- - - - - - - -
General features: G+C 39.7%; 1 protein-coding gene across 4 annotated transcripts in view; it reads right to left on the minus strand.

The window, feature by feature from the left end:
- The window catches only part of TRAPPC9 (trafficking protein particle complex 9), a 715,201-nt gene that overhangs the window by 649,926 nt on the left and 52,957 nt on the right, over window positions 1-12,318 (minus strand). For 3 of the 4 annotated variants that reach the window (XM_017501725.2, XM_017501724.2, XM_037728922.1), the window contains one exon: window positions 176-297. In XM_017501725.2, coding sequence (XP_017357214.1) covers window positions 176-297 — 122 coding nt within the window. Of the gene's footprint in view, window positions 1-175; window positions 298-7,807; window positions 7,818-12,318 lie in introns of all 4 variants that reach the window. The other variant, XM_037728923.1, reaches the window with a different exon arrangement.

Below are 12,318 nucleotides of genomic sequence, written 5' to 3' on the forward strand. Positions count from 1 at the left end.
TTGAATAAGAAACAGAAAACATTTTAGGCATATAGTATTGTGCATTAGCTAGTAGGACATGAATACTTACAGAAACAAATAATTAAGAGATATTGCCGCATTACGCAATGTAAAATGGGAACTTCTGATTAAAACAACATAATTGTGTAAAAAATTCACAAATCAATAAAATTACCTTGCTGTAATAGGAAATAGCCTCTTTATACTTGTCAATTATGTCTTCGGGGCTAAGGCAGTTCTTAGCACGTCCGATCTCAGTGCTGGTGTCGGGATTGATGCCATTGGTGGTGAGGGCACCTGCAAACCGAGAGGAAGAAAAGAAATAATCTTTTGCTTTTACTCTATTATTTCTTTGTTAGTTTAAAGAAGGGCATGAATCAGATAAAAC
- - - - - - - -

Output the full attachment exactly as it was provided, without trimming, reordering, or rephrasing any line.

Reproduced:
General features: G+C 39.7%; 1 protein-coding gene across 4 annotated transcripts in view; it reads right to left on the minus strand.

The window, feature by feature from the left end:
- The window catches only part of TRAPPC9 (trafficking protein particle complex 9), a 715,201-nt gene that overhangs the window by 649,926 nt on the left and 52,957 nt on the right, over window positions 1-12,318 (minus strand). For 3 of the 4 annotated variants that reach the window (XM_017501725.2, XM_017501724.2, XM_037728922.1), the window contains one exon: window positions 176-297. In XM_017501725.2, coding sequence (XP_017357214.1) covers window positions 176-297 — 122 coding nt within the window. Of the gene's footprint in view, window positions 1-175; window positions 298-7,807; window positions 7,818-12,318 lie in introns of all 4 variants that reach the window. The other variant, XM_037728923.1, reaches the window with a different exon arrangement.

Below are 12,318 nucleotides of genomic sequence, written 5' to 3' on the forward strand. Positions count from 1 at the left end.
TTGAATAAGAAACAGAAAACATTTTAGGCATATAGTATTGTGCATTAGCTAGTAGGACATGAATACTTACAGAAACAAATAATTAAGAGATATTGCCGCATTACGCAATGTAAAATGGGAACTTCTGATTAAAACAACATAATTGTGTAAAAAATTCACAAATCAATAAAATTACCTTGCTGTAATAGGAAATAGCCTCTTTATACTTGTCAATTATGTCTTCGGGGCTAAGGCAGTTCTTAGCACGTCCGATCTCAGTGCTGGTGTCGGGATTGATGCCATTGGTGGTGAGGGCACCTGCAAACCGAGAGGAAGAAAAGAAATAATCTTTTGCTTTTACTCTATTATTTCTTTGTTAGTTTAAAGAAGGGCATGAATCAGATAAAAC